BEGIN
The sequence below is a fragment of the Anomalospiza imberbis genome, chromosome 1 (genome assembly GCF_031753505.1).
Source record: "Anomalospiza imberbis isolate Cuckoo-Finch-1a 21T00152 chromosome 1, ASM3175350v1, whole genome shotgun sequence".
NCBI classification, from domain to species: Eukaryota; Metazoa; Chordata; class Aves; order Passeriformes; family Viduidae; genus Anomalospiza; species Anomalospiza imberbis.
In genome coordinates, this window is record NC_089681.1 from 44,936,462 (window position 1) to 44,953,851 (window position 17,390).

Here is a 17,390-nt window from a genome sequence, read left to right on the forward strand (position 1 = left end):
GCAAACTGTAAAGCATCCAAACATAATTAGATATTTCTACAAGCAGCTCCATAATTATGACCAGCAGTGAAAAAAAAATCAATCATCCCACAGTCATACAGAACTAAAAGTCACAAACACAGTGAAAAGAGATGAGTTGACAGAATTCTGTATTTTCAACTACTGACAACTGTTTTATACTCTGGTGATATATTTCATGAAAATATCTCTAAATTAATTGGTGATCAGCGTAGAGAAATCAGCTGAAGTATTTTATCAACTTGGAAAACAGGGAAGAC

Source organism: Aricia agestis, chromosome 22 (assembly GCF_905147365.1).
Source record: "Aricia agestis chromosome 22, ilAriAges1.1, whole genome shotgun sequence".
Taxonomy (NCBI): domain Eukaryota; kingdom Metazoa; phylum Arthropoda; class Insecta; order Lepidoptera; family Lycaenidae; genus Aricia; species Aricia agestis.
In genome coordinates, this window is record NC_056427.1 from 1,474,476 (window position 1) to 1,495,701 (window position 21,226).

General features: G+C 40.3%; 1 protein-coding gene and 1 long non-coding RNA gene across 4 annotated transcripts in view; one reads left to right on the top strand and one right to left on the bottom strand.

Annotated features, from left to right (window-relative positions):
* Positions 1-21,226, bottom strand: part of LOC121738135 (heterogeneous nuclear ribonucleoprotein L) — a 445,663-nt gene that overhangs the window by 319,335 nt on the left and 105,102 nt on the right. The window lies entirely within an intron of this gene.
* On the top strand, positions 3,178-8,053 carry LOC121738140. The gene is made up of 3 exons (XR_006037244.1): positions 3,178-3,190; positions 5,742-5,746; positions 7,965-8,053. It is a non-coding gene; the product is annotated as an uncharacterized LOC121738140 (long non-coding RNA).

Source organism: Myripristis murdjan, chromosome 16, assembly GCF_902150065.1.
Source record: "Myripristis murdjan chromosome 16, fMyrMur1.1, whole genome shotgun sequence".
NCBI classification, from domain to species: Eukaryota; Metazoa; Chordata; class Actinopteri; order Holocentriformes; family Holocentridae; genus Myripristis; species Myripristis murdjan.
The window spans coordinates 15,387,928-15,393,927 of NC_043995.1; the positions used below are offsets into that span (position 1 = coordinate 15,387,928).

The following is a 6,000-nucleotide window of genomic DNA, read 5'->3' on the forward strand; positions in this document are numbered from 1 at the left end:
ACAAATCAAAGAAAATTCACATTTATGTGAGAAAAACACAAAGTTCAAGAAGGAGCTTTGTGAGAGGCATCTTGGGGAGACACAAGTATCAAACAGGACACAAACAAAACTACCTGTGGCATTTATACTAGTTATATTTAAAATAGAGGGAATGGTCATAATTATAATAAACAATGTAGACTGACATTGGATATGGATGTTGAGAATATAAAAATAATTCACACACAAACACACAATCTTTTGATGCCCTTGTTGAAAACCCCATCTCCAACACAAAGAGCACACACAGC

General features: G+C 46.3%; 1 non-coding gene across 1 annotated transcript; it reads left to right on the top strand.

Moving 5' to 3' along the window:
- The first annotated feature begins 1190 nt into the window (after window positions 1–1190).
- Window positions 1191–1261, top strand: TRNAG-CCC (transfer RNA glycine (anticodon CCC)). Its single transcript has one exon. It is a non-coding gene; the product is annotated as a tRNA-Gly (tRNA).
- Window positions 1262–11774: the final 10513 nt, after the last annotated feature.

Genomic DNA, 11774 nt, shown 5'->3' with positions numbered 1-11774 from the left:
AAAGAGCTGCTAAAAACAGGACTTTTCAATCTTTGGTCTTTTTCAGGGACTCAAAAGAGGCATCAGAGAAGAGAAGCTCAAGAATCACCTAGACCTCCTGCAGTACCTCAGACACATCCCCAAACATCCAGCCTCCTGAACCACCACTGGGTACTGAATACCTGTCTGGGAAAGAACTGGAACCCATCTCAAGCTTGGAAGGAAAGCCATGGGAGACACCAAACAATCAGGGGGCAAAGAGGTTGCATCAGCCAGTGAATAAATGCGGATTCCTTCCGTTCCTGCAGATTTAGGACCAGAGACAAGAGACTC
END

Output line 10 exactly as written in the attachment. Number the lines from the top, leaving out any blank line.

In genome coordinates, this window is record NC_056427.1 from 1,474,476 (window position 1) to 1,495,701 (window position 21,226).